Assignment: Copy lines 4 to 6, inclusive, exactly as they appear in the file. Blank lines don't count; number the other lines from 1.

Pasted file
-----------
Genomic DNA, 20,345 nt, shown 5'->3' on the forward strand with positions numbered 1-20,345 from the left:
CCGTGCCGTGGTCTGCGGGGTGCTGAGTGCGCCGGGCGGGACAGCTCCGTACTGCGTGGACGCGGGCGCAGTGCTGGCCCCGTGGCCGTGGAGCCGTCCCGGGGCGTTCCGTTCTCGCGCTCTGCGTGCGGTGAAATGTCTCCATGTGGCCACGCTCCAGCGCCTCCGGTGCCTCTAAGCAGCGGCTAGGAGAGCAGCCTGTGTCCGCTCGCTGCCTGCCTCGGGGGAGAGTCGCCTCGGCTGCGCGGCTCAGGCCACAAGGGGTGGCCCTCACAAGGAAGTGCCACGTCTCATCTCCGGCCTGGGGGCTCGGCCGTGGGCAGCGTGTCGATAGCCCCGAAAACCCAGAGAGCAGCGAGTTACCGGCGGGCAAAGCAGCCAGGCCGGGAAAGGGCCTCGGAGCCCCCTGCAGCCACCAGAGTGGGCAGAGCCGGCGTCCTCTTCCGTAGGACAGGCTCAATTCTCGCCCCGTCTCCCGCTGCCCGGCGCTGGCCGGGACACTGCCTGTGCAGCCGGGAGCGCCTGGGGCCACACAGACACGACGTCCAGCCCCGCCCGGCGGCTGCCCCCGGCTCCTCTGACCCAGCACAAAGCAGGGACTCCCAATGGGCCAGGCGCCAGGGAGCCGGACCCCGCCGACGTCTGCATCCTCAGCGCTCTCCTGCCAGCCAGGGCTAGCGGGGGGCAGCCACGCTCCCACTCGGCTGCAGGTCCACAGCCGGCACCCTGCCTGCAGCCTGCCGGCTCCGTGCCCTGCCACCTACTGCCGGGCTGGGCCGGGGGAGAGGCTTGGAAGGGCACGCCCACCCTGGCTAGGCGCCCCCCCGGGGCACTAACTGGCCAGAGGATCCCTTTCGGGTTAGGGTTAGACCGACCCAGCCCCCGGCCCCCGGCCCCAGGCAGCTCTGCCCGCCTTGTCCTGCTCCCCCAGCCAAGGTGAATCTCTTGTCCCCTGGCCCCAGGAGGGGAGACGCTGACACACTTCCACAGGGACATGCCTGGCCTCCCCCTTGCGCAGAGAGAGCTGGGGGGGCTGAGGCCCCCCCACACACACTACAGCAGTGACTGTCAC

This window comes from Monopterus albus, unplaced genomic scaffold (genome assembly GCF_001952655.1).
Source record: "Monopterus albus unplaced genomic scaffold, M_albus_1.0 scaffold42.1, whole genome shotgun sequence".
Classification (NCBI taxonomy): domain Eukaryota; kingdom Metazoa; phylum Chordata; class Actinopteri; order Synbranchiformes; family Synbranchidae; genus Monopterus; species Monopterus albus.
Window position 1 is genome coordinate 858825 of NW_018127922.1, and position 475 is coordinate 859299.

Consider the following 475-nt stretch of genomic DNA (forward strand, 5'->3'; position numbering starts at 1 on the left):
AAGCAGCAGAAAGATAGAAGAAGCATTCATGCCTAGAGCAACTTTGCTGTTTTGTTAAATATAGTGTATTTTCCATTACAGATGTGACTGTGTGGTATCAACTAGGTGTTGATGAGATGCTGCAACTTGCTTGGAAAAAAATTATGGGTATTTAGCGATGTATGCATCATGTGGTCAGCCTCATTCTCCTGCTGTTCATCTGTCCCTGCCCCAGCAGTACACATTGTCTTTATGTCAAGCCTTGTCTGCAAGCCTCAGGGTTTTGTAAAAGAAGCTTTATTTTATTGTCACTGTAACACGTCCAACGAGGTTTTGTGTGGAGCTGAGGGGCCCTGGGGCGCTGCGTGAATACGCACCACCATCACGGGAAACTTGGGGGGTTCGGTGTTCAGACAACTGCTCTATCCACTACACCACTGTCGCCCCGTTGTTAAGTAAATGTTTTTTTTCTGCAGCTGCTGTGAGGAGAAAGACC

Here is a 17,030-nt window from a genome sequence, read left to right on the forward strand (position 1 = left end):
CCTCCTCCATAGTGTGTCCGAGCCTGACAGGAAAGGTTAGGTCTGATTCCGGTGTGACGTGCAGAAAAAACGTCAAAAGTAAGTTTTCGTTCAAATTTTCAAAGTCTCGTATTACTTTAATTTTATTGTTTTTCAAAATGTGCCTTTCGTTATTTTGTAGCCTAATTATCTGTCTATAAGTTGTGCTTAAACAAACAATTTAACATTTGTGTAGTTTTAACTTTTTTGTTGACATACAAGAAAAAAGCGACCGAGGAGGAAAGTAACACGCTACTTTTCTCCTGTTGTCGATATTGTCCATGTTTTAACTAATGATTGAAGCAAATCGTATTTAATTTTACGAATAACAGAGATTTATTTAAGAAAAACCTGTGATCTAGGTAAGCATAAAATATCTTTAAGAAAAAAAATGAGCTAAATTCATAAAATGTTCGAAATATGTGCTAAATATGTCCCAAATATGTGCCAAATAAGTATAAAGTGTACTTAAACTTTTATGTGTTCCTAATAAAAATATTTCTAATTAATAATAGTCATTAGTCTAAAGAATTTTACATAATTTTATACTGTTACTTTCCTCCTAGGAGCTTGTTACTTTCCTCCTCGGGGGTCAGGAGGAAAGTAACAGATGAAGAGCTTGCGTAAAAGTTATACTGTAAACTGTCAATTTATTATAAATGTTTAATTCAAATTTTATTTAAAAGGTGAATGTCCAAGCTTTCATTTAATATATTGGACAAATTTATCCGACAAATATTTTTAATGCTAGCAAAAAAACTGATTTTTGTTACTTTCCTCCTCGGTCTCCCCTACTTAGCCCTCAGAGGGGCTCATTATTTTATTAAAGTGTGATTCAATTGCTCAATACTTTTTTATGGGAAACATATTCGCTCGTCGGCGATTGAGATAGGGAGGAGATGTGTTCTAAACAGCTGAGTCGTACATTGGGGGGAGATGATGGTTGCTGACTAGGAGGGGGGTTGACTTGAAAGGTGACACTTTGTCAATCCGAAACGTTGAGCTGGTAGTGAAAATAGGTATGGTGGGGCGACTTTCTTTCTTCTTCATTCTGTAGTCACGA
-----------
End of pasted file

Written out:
Source record: "Monopterus albus unplaced genomic scaffold, M_albus_1.0 scaffold42.1, whole genome shotgun sequence".
Classification (NCBI taxonomy): domain Eukaryota; kingdom Metazoa; phylum Chordata; class Actinopteri; order Synbranchiformes; family Synbranchidae; genus Monopterus; species Monopterus albus.
Window position 1 is genome coordinate 858825 of NW_018127922.1, and position 475 is coordinate 859299.